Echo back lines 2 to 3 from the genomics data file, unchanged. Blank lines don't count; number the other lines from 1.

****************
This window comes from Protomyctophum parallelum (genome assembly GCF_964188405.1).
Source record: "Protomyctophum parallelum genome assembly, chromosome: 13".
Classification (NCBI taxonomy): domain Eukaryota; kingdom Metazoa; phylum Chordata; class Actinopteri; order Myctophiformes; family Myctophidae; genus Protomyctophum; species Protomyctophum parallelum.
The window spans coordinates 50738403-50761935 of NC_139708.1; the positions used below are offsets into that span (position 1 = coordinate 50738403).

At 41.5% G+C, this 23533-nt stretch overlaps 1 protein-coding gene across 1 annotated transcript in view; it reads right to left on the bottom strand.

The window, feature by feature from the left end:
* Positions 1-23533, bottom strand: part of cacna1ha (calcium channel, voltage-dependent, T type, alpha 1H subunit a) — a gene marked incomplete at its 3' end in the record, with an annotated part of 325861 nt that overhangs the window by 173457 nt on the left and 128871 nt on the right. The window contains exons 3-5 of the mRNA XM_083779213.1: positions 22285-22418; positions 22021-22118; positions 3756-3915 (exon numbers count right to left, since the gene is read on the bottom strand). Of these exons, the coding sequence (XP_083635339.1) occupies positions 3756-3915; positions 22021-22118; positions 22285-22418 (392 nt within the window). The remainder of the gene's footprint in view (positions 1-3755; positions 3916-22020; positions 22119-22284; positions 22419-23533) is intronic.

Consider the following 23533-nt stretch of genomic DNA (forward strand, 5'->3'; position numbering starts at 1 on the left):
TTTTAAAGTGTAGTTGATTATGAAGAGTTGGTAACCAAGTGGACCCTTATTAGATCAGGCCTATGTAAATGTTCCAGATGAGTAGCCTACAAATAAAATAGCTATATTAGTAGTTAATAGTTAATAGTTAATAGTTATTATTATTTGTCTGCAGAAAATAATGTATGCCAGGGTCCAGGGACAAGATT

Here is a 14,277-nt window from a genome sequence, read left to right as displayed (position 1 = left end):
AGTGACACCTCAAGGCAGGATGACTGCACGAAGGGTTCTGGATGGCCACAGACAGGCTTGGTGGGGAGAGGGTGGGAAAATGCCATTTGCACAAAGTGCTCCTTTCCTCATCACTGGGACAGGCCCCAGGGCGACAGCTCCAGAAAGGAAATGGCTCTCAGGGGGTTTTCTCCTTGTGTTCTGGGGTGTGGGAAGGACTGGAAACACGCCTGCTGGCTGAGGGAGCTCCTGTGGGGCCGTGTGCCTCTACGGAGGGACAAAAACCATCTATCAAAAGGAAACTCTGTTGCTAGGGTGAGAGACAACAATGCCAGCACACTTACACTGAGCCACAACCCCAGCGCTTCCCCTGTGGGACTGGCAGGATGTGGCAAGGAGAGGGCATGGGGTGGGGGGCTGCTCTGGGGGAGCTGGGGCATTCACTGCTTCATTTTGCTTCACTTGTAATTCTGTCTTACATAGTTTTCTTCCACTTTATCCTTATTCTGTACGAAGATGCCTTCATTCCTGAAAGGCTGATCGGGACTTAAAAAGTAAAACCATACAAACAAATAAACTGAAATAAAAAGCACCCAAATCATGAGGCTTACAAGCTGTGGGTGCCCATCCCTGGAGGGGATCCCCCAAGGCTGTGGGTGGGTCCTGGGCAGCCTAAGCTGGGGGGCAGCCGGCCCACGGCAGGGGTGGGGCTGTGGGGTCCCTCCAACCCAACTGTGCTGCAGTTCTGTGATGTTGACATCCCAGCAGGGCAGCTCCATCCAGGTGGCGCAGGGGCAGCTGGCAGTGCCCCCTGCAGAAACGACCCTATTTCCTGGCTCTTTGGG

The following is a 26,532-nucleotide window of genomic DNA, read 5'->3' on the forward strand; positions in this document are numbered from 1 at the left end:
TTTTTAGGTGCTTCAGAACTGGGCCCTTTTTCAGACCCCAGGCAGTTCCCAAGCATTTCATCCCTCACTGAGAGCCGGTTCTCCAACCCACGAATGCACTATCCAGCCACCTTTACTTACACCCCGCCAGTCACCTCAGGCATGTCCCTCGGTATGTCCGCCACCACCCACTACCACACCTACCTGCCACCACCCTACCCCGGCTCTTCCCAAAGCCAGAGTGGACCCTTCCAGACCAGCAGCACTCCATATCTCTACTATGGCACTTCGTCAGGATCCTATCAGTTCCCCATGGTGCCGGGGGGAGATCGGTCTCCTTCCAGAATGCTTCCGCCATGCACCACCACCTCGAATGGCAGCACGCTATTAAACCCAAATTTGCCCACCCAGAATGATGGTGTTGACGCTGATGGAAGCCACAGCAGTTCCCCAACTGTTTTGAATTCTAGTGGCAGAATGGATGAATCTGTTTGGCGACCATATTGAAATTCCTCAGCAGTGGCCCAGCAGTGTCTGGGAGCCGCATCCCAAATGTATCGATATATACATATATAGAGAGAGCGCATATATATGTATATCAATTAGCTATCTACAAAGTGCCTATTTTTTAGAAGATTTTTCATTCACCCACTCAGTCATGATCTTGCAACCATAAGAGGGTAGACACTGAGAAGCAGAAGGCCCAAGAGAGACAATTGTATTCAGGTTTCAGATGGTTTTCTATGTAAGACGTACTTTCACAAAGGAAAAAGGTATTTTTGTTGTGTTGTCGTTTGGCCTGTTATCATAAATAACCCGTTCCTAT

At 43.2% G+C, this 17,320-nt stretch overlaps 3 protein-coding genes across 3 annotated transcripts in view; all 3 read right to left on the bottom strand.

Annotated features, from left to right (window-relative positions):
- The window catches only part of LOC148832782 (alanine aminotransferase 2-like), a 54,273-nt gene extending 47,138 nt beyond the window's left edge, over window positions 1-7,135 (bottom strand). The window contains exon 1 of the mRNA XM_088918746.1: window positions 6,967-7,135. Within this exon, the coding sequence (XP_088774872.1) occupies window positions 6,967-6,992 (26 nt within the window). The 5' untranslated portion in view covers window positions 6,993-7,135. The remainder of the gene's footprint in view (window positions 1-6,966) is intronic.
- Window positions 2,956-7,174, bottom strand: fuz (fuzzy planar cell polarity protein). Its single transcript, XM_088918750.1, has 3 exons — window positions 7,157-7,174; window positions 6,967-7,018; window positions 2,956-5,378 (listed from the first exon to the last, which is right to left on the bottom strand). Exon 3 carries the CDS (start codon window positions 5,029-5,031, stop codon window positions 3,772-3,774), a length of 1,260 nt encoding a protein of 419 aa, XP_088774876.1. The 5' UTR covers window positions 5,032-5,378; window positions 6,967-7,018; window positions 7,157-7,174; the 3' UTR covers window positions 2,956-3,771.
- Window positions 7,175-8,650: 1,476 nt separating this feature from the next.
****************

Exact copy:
Source record: "Protomyctophum parallelum genome assembly, chromosome: 13".
Classification (NCBI taxonomy): domain Eukaryota; kingdom Metazoa; phylum Chordata; class Actinopteri; order Myctophiformes; family Myctophidae; genus Protomyctophum; species Protomyctophum parallelum.